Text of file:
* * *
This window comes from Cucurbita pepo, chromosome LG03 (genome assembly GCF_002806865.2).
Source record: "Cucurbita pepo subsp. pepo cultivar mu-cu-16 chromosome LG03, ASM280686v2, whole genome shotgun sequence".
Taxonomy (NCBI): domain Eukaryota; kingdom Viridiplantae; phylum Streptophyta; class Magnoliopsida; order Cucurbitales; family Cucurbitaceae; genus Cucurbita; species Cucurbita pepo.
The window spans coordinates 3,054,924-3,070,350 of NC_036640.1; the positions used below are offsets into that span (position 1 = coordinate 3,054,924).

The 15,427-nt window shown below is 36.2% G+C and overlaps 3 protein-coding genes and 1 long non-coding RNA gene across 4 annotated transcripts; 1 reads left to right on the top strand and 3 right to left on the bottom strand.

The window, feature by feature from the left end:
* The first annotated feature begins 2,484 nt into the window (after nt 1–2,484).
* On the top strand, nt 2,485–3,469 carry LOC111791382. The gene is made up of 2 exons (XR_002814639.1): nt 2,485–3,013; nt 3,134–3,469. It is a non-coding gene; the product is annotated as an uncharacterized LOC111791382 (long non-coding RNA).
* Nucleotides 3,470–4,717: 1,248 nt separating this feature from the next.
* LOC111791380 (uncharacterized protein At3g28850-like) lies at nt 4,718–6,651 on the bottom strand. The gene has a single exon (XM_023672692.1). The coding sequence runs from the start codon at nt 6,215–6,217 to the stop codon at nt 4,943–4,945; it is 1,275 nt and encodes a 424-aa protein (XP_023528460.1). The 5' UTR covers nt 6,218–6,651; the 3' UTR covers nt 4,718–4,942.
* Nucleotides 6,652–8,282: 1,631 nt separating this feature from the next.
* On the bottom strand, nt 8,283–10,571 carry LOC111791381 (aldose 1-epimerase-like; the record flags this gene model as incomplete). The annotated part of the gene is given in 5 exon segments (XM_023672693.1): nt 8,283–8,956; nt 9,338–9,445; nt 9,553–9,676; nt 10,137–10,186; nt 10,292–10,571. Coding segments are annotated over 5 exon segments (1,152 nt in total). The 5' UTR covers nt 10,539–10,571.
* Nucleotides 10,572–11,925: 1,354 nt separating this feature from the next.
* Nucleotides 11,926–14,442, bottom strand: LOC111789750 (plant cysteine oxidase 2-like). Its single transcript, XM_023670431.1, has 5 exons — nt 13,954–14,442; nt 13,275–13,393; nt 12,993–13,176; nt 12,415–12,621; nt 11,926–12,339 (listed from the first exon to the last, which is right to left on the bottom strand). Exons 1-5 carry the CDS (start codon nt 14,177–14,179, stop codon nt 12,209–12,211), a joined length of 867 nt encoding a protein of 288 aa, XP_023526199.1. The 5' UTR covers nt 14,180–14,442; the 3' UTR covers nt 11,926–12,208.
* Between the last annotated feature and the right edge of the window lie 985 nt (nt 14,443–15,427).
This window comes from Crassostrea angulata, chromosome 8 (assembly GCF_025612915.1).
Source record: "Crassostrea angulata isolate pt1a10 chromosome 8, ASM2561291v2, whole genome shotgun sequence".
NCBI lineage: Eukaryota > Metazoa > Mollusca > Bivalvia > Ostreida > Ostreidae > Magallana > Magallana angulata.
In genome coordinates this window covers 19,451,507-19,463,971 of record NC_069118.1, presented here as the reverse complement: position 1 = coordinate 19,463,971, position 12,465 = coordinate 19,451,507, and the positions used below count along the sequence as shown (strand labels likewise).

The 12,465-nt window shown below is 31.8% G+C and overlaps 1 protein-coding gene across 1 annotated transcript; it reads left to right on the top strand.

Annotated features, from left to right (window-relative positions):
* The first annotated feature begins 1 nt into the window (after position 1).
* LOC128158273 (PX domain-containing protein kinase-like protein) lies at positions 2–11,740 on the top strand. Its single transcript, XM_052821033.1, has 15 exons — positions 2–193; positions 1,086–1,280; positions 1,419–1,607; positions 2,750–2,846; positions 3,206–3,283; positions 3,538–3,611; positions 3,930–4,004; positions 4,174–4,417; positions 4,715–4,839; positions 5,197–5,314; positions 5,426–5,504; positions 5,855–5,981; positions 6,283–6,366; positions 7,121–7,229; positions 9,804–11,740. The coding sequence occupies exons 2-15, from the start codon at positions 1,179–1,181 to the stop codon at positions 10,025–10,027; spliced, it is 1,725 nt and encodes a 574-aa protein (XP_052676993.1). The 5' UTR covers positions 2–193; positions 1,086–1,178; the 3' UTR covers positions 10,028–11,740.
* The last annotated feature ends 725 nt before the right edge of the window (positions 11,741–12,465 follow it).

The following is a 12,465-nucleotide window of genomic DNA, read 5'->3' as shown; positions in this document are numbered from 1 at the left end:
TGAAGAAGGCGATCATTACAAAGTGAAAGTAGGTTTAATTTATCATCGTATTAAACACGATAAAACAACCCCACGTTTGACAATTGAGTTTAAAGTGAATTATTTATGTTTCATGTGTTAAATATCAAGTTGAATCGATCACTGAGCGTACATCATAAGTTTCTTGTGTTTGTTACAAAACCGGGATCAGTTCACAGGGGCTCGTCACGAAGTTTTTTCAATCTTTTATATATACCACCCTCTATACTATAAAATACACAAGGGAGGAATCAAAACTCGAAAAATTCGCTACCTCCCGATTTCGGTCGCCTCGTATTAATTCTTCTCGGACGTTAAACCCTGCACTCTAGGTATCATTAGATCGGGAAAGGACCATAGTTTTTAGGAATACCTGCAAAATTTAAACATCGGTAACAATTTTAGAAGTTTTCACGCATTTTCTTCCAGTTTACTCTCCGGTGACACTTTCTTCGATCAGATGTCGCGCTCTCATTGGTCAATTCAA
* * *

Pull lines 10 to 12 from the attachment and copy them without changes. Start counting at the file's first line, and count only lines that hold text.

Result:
* LOC111791380 (uncharacterized protein At3g28850-like) lies at nt 4,718–6,651 on the bottom strand. The gene has a single exon (XM_023672692.1). The coding sequence runs from the start codon at nt 6,215–6,217 to the stop codon at nt 4,943–4,945; it is 1,275 nt and encodes a 424-aa protein (XP_023528460.1). The 5' UTR covers nt 6,218–6,651; the 3' UTR covers nt 4,718–4,942.
* Nucleotides 6,652–8,282: 1,631 nt separating this feature from the next.
* On the bottom strand, nt 8,283–10,571 carry LOC111791381 (aldose 1-epimerase-like; the record flags this gene model as incomplete). The annotated part of the gene is given in 5 exon segments (XM_023672693.1): nt 8,283–8,956; nt 9,338–9,445; nt 9,553–9,676; nt 10,137–10,186; nt 10,292–10,571. Coding segments are annotated over 5 exon segments (1,152 nt in total). The 5' UTR covers nt 10,539–10,571.